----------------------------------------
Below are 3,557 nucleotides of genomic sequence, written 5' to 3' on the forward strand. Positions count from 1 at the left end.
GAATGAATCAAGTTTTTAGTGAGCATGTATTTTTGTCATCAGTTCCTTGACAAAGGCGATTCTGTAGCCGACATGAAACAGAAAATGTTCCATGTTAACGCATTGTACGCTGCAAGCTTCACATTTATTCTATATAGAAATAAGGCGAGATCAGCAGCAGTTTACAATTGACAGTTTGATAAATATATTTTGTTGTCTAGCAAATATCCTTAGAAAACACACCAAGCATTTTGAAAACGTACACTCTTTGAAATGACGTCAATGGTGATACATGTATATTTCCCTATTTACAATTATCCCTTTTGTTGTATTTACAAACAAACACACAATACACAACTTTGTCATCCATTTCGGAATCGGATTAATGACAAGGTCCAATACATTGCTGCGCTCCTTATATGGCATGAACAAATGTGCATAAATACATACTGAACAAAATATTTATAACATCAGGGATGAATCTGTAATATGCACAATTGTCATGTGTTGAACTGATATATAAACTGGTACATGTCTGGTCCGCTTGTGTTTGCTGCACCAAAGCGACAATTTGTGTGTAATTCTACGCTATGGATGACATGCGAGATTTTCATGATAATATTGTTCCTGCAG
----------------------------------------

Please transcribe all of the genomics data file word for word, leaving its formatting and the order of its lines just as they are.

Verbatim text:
Below are 3,557 nucleotides of genomic sequence, written 5' to 3' on the forward strand. Positions count from 1 at the left end.
GAATGAATCAAGTTTTTAGTGAGCATGTATTTTTGTCATCAGTTCCTTGACAAAGGCGATTCTGTAGCCGACATGAAACAGAAAATGTTCCATGTTAACGCATTGTACGCTGCAAGCTTCACATTTATTCTATATAGAAATAAGGCGAGATCAGCAGCAGTTTACAATTGACAGTTTGATAAATATATTTTGTTGTCTAGCAAATATCCTTAGAAAACACACCAAGCATTTTGAAAACGTACACTCTTTGAAATGACGTCAATGGTGATACATGTATATTTCCCTATTTACAATTATCCCTTTTGTTGTATTTACAAACAAACACACAATACACAACTTTGTCATCCATTTCGGAATCGGATTAATGACAAGGTCCAATACATTGCTGCGCTCCTTATATGGCATGAACAAATGTGCATAAATACATACTGAACAAAATATTTATAACATCAGGGATGAATCTGTAATATGCACAATTGTCATGTGTTGAACTGATATATAAACTGGTACATGTCTGGTCCGCTTGTGTTTGCTGCACCAAAGCGACAATTTGTGTGTAATTCTACGCTATGGATGACATGCGAGATTTTCATGATAATATTGTTCCTGCAG